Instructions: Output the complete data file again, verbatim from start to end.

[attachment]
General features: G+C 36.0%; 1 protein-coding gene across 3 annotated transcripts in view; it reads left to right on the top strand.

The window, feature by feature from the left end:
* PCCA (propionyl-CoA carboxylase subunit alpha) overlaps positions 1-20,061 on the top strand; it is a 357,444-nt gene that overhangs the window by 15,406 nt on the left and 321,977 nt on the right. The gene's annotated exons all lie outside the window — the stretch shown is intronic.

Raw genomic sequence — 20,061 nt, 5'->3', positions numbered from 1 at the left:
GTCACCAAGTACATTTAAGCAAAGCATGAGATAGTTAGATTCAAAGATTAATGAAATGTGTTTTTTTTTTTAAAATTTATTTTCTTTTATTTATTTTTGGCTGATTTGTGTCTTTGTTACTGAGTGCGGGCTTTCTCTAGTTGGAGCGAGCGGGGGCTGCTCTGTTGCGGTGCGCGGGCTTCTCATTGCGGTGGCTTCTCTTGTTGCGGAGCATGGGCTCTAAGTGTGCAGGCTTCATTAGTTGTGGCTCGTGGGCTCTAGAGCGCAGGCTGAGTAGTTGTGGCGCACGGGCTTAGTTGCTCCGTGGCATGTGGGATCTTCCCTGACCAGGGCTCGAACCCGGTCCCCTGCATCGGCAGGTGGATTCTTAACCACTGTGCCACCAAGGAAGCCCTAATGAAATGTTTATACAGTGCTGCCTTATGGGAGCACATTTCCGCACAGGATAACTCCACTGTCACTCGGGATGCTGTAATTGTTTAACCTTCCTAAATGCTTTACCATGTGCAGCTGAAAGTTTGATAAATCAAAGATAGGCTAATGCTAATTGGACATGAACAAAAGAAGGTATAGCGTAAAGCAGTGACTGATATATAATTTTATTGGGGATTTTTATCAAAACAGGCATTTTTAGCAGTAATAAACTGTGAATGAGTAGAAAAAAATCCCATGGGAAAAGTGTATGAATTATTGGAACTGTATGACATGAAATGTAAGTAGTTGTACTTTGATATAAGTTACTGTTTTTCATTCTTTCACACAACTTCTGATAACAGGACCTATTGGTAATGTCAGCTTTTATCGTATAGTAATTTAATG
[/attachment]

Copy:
General features: G+C 36.0%; 1 protein-coding gene across 3 annotated transcripts in view; it reads left to right on the top strand.

The window, feature by feature from the left end:
* PCCA (propionyl-CoA carboxylase subunit alpha) overlaps positions 1-20,061 on the top strand; it is a 357,444-nt gene that overhangs the window by 15,406 nt on the left and 321,977 nt on the right. The gene's annotated exons all lie outside the window — the stretch shown is intronic.

Raw genomic sequence — 20,061 nt, 5'->3', positions numbered from 1 at the left:
GTCACCAAGTACATTTAAGCAAAGCATGAGATAGTTAGATTCAAAGATTAATGAAATGTGTTTTTTTTTTTAAAATTTATTTTCTTTTATTTATTTTTGGCTGATTTGTGTCTTTGTTACTGAGTGCGGGCTTTCTCTAGTTGGAGCGAGCGGGGGCTGCTCTGTTGCGGTGCGCGGGCTTCTCATTGCGGTGGCTTCTCTTGTTGCGGAGCATGGGCTCTAAGTGTGCAGGCTTCATTAGTTGTGGCTCGTGGGCTCTAGAGCGCAGGCTGAGTAGTTGTGGCGCACGGGCTTAGTTGCTCCGTGGCATGTGGGATCTTCCCTGACCAGGGCTCGAACCCGGTCCCCTGCATCGGCAGGTGGATTCTTAACCACTGTGCCACCAAGGAAGCCCTAATGAAATGTTTATACAGTGCTGCCTTATGGGAGCACATTTCCGCACAGGATAACTCCACTGTCACTCGGGATGCTGTAATTGTTTAACCTTCCTAAATGCTTTACCATGTGCAGCTGAAAGTTTGATAAATCAAAGATAGGCTAATGCTAATTGGACATGAACAAAAGAAGGTATAGCGTAAAGCAGTGACTGATATATAATTTTATTGGGGATTTTTATCAAAACAGGCATTTTTAGCAGTAATAAACTGTGAATGAGTAGAAAAAAATCCCATGGGAAAAGTGTATGAATTATTGGAACTGTATGACATGAAATGTAAGTAGTTGTACTTTGATATAAGTTACTGTTTTTCATTCTTTCACACAACTTCTGATAACAGGACCTATTGGTAATGTCAGCTTTTATCGTATAGTAATTTAATG